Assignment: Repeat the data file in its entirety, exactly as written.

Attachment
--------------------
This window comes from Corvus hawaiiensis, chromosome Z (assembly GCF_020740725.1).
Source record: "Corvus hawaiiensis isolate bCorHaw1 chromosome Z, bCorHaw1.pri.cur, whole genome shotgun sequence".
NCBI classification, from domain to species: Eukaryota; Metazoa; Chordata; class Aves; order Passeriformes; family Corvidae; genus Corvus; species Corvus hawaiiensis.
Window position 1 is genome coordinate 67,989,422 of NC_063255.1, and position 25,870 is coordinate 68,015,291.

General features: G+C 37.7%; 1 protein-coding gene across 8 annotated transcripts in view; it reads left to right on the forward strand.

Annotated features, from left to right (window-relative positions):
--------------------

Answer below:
This window comes from Corvus hawaiiensis, chromosome Z (assembly GCF_020740725.1).
Source record: "Corvus hawaiiensis isolate bCorHaw1 chromosome Z, bCorHaw1.pri.cur, whole genome shotgun sequence".
NCBI classification, from domain to species: Eukaryota; Metazoa; Chordata; class Aves; order Passeriformes; family Corvidae; genus Corvus; species Corvus hawaiiensis.
Window position 1 is genome coordinate 67,989,422 of NC_063255.1, and position 25,870 is coordinate 68,015,291.

General features: G+C 37.7%; 1 protein-coding gene across 8 annotated transcripts in view; it reads left to right on the forward strand.

Annotated features, from left to right (window-relative positions):